prosecutors? Her efforts to ban encryption and increase wiretaps? The deportation of Elian Gonzalez? Ashcroft is a far better attorney general.

Thursday, September 12, 2002

eMoo reports that Sen. Feinstein was embarrassed to wear a US flag pin in Europe. Well, I am embarrassed to have Feinstein as my senator. She says the main problem is that the US might attack Iraq while leaving the "Israeli-Palestinian conflict" unresolved. That conflict might still be unresolved in 500 years.

Kathryn writes:

Sen. Dianne Feinstein talked about the anti-American sentiment she found on a trip to Europe. Speaking of her practice of wearing a U.S. flag pin, Feinstein said, ``I was embarrassed to wear it.''

I am incredulous and outraged -- and I wonder how family and friends of the victims of United Flight 93, whose lives probably spared those of the Senate, feel about these cowardly words.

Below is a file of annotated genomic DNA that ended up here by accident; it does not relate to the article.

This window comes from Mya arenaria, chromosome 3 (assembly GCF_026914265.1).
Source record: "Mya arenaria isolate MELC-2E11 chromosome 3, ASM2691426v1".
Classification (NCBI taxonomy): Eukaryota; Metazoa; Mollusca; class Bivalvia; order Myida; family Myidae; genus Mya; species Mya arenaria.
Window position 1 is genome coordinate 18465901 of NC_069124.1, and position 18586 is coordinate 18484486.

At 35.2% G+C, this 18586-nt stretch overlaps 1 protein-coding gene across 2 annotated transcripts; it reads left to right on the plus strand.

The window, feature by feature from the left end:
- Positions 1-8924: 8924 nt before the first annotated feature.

Save the embarrassment, Sen. Feinstein. Take the pin off. You are not worthy to wear it.

Wednesday, September 11, 2002

Andy writes:

Justice Thomas' influence on the Court has been mostly in his concurrences and dissents, as in the voucher decision (where he observed that the 14th Amendment should not used to restrict liberty).

But Justice Thomas has also written 92 opinions for the Court. I compiled the list.

I wrote an article about Justice Thomas that has not been published. Maybe I should take Julie's suggestion to write a book instead, on Thomas' work.

Several in the list are very important decisions, but I hadn't realized that Thomas wrote them. Two of the most important entailed disagreements with Scalia: Christensen, where Thomas said agency opinion lacks force of law, and Bajakajian, where Thomas prohibited the feds from seizing hundreds of thousands of dollars based on a mere currency reporting violation.